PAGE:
Given how India's public sector is showing a growing interest in artificial intelligence, can legal tech startups keep up and help transform India's judiciary system? Though India has made rapid progress in terms of technology, companies and researchers are yet to utilise the full potential of AI. In fact, a PwC report emphasises that how instead of waiting for technology to reach a level where regulatory intervention becomes necessary, India could be a frontrunner by establishing a legal infrastructure in advance. A slew of Indian legal tech startups are building NLP-based applications and introducing next-gen legal research platforms that help law firms go beyond simple, keyword-based research, thereby making it less time-consuming. Many legal startups are fast rising in AI research capabilities, some of who have their own AI research labs.
"Ultimately lawyers are like programmers, only difference being, they code/write in legal language, which in most cases is English," says Shashank Bijapur, co-founder of AI driven legaltech startup SpotDraft and a former Wall Street Lawyer. It is this belief which led Shashank, a Harvard Law School graduate, from the echelons of Wall Street to finding a startup in the legaltech space which would be capable of using AI to read through contracts, organise, manage and finally, analyse them. But we are jumping the gun here. Roll back a few years to Shashank's Wall Street days where he saw day in and day out what lawyers did. I have seen upfront what lawyers do and how they work.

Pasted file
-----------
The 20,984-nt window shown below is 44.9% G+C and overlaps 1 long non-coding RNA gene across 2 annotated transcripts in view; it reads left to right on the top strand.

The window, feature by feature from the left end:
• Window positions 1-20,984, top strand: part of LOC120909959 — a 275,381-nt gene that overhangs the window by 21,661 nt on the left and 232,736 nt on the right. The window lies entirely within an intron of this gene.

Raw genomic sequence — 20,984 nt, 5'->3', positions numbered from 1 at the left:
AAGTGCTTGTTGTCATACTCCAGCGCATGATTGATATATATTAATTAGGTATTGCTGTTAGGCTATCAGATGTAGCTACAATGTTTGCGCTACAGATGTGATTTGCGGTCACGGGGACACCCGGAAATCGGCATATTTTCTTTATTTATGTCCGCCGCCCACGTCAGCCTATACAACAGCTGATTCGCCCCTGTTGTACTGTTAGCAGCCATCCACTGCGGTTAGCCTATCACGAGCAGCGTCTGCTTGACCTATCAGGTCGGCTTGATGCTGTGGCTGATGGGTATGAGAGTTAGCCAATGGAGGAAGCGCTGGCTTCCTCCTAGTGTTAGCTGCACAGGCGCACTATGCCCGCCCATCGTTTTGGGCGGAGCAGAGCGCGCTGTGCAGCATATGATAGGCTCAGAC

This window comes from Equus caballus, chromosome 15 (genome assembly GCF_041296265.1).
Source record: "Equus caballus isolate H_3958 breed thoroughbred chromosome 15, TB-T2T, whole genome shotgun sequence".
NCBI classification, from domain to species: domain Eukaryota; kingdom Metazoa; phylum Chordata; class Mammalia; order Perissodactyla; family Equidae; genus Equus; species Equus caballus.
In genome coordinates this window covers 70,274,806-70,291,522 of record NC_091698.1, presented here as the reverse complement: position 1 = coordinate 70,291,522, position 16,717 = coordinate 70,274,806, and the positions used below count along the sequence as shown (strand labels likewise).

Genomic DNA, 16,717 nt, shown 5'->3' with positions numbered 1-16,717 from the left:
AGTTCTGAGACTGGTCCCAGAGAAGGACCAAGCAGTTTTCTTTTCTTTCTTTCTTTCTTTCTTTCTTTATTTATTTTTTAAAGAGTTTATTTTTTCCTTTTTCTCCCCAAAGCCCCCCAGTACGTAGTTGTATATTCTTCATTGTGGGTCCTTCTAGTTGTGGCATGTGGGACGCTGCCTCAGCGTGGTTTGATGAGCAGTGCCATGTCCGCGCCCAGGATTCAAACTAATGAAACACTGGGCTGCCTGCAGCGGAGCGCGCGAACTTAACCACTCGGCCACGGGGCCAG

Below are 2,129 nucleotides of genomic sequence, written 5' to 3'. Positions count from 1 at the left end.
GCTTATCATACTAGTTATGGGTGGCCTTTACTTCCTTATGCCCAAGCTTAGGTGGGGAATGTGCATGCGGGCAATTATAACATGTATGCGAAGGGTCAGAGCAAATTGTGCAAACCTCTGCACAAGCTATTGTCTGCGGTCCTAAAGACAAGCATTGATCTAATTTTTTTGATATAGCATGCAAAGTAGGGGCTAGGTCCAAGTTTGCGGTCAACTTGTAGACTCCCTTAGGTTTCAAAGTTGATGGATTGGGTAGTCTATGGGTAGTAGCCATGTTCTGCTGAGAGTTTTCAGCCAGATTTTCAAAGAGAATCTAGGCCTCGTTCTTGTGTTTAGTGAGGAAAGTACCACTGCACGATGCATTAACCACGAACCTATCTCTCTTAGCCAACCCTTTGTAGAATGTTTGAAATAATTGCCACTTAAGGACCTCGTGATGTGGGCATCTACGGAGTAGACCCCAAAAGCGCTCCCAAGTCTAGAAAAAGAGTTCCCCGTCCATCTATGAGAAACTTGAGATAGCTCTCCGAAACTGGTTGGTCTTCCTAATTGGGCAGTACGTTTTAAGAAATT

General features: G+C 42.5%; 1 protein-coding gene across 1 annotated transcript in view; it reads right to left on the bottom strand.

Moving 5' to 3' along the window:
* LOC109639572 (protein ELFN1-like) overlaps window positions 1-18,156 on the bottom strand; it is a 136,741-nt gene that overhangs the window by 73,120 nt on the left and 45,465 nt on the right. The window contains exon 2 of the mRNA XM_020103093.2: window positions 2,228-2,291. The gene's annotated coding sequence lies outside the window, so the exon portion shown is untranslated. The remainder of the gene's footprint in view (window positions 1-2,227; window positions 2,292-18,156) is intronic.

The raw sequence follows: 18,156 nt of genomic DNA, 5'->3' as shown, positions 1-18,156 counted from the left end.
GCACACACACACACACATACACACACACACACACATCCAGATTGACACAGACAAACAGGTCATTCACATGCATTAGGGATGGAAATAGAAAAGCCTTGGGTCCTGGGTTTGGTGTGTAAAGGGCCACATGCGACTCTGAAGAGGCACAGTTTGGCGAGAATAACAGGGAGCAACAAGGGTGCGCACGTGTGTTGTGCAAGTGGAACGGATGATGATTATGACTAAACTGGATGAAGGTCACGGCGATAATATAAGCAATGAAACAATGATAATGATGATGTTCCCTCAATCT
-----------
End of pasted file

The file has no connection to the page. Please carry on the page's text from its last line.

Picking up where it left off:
Very few know that the legal sector was one of the first to adopt Artificial Intelligence, with some corporate legal firms using it in some form since 2005. Even as the judiciary takes baby steps to digitise court work, lawyers across the country are using software like'Casemine', 'Mitra', 'Legitquest', 'Mike' and'Kira' for basic research, the sort of work which otherwise would have been handled by an entry-level legal associate. This analysis and retrieval of data otherwise takes an immense amount of time. Huzefa Tavawalla, who heads International Commercial Law Practice at Nishith Desai Associates, allays the fears that jobs are at stake. "That can never happen because one of the things that a machine lacks is a conscience.
According to a report by Tata Consultancy Services, 68% of Indian companies use artificial intelligence (AI) for IT functions, but 70% believe AI's greatest impact will be in functions outside of IT such as marketing, customer service, finance and HR by 2020. Also, the majority of companies see AI as transformative and consider it crucial to remaining competitive in future. The primary goal of all AI-enabled innovation is to minimise human labour and augment human capability to the maximum extent possible.